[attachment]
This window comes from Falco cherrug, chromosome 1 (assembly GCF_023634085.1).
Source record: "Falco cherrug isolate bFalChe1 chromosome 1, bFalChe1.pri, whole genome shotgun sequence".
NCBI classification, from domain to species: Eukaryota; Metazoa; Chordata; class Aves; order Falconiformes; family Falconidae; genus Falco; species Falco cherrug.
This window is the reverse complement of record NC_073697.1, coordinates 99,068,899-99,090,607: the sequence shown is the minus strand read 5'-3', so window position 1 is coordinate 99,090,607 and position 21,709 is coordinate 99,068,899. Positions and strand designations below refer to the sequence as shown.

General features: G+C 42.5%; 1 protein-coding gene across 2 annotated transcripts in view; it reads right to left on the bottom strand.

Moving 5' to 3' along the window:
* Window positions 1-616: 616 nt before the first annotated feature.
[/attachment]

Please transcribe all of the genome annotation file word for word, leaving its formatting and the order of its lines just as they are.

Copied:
This window comes from Falco cherrug, chromosome 1 (assembly GCF_023634085.1).
Source record: "Falco cherrug isolate bFalChe1 chromosome 1, bFalChe1.pri, whole genome shotgun sequence".
NCBI classification, from domain to species: Eukaryota; Metazoa; Chordata; class Aves; order Falconiformes; family Falconidae; genus Falco; species Falco cherrug.
This window is the reverse complement of record NC_073697.1, coordinates 99,068,899-99,090,607: the sequence shown is the minus strand read 5'-3', so window position 1 is coordinate 99,090,607 and position 21,709 is coordinate 99,068,899. Positions and strand designations below refer to the sequence as shown.

General features: G+C 42.5%; 1 protein-coding gene across 2 annotated transcripts in view; it reads right to left on the bottom strand.

Moving 5' to 3' along the window:
* Window positions 1-616: 616 nt before the first annotated feature.